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2.5 CE Test Hours

Epilepsy Update, Part 2

Nursing Care and Evidence-Based Treatment

Contrada, Emily

AJN The American Journal of Nursing: June 2015 - Volume 115 - Issue 6 - p 45,46
doi: 10.1097/01.NAJ.0000466319.61687.d4
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GENERAL PURPOSE:

To provide information on how to promote good health and quality of life in patients who have epilepsy.

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LEARNING OBJECTIVES:

After reading this article and taking this test, you will be able to

  • recognize current medical, surgical, neurostimulatory, and dietary approaches to epilepsy treatment.
  • identify teaching points for patients with epilepsy and their families and caregivers.
  1. In an initial interview with a patient with epilepsy, which of the following questions should nurses ask first?
    1. “How is epilepsy affecting your quality of life?”
    2. “What is your biggest concern about your epilepsy?”
    3. “Is your family able to care for you when you have seizures?”
  2. Nurses should remind patients with epilepsy to have a written seizure treatment plan that
    1. they revise frequently.
    2. includes advance directives.
    3. they carry with them at all times.
  3. In which of the following time periods do many parents feel that they can handle their child's epilepsy care issues but remain uncertain about their child's future?
    1. during the first year after diagnosis
    2. during the first 5 years following diagnosis
    3. after the first 5 years following diagnosis
  4. Which of the following antiepileptic drugs (AEDs) is a poor choice for young women because of its adverse effects, such as the risk of polycystic ovary syndrome?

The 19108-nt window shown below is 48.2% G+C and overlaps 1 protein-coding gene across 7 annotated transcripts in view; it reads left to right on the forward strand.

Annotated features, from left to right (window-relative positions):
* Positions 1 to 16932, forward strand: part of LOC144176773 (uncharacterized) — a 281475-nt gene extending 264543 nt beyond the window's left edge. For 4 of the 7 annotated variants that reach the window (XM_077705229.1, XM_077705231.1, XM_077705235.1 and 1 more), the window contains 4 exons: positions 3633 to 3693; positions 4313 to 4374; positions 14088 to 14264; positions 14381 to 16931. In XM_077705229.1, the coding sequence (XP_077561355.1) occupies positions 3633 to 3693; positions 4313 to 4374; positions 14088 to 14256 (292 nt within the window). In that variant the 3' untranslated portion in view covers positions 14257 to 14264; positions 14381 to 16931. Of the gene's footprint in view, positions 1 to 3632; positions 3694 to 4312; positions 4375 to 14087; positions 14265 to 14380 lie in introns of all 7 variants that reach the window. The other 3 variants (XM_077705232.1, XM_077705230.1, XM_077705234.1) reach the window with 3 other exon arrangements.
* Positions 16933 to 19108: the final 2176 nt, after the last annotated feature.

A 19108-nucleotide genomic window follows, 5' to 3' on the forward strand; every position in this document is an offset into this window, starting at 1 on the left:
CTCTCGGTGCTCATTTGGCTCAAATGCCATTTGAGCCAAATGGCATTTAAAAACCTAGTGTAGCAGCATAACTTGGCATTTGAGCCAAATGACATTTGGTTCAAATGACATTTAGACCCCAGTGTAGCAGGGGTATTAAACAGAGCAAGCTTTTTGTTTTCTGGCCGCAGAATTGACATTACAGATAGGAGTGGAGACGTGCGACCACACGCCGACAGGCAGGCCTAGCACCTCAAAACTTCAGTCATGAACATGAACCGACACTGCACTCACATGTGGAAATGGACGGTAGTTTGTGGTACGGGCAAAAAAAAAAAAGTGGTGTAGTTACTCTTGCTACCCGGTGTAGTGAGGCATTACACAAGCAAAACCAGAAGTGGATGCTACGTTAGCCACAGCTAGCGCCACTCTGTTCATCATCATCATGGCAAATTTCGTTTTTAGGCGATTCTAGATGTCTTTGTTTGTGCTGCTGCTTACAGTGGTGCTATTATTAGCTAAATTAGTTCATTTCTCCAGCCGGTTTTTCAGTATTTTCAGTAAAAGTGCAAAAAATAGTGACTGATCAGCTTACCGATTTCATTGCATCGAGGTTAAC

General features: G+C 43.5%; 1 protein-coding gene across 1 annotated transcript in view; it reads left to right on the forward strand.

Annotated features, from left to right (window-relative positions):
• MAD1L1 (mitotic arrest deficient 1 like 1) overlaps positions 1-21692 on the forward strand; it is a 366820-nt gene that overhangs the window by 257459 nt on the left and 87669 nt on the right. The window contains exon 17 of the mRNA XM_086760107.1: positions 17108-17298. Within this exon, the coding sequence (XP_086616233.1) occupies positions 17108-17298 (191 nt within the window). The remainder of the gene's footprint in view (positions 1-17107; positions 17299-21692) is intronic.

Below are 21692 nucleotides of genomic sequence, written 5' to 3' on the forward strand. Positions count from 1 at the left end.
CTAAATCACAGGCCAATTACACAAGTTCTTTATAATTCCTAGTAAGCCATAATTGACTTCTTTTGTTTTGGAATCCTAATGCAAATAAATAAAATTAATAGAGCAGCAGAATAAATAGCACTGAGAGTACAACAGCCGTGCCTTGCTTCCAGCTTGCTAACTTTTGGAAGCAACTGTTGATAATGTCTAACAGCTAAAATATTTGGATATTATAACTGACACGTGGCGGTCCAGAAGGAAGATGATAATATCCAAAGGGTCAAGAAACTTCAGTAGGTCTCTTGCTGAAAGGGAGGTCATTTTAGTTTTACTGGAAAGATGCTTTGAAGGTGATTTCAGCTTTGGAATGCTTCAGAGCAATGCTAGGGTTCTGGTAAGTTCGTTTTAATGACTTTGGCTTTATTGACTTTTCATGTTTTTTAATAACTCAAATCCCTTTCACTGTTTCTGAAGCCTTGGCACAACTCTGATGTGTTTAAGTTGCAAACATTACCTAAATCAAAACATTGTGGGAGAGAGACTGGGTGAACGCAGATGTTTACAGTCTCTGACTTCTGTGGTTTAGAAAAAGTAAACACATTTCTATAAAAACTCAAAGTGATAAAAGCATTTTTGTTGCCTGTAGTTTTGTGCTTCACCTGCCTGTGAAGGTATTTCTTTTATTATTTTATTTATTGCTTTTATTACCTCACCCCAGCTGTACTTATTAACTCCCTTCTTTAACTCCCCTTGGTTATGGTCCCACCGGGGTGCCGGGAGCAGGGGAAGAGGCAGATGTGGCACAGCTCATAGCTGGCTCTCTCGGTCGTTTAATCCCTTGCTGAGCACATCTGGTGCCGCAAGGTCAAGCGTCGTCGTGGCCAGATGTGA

1. topiramate
    2. divalproex
    3. carbamazepine
  5. Which of these AEDs may be a poor choice for patients who have cognitive difficulties, kidney stones, or anorexia?
    1. topiramate
    2. levetiracetam
    3. carbamazepine
  6. Which of these AEDs is associated with life-threatening skin disorders in patients who have the human leukocyte antigen allele HLA-B*1502?
    1. topiramate
    2. divalproex
    3. carbamazepine
  7. According to the Neurocritical Care Society, which drug may be a good choice for treating refractory status epilepticus?
    1. valproate
    2. phenytoin
    3. lorazepam
  8. Minimally invasive, image-guided laser ablation of epileptogenic brain tissue describes which of the following types of epilepsy surgery?
    1. resective
    2. ablative
    3. disconnection
  9. According to a recent analysis of epilepsy surgery outcomes, the most common complication following surgery involving the temporal lobe is
    1. vomiting.
    2. depression.
    3. hematoma.
  10. Of the following complications, which is most common after hemispherectomy?
    1. dysphasia
    2. hydrocephalus
    3. aseptic meningitis
  11. According to a 2005 meta-analysis of long-term epilepsy surgery outcomes, after which surgery did the highest median proportion of patients attain long-term seizure freedom?
    1. temporal lobe resection
    2. multiple subpial resection
    3. frontal lobe resection
  12. A common adverse effect during vagus nerve stimulation, especially during the initial adjustment phase, is
    1. a headache.
    2. vision change.
    3. voice change.
  13. Among the most common adverse effects of responsive neurostimulation is
    1. insomnia.
    2. dizziness.
    3. palpitations.
  14. The classic epilepsy diet is high in
    1. fat.
    2. protein.
    3. carbohydrate.
  15. The length of epilepsy diet treatment is typically
    1. 6 months.
    2. about 1 year.
    3. 2 or more years.
  16. Among possible adverse effects of the epilepsy diet is
    1. hyperglycemia.
    2. loss of bone density.
    3. peripheral edema.
  17. According to the article, medical marijuana
    1. continues to be explored as a treatment option for epilepsy.
    2. has been ruled out as beneficial for the treatment of epilepsy in adults.
    3. is recommended by the American Pediatric Association for the treatment of epilepsy in children.
  18. First-aid instructions for a seizure include which of the following?
    1. Time the seizure.
    2. Restrain the person during the seizure.
    3. Turn the person on her or his back during the seizure.
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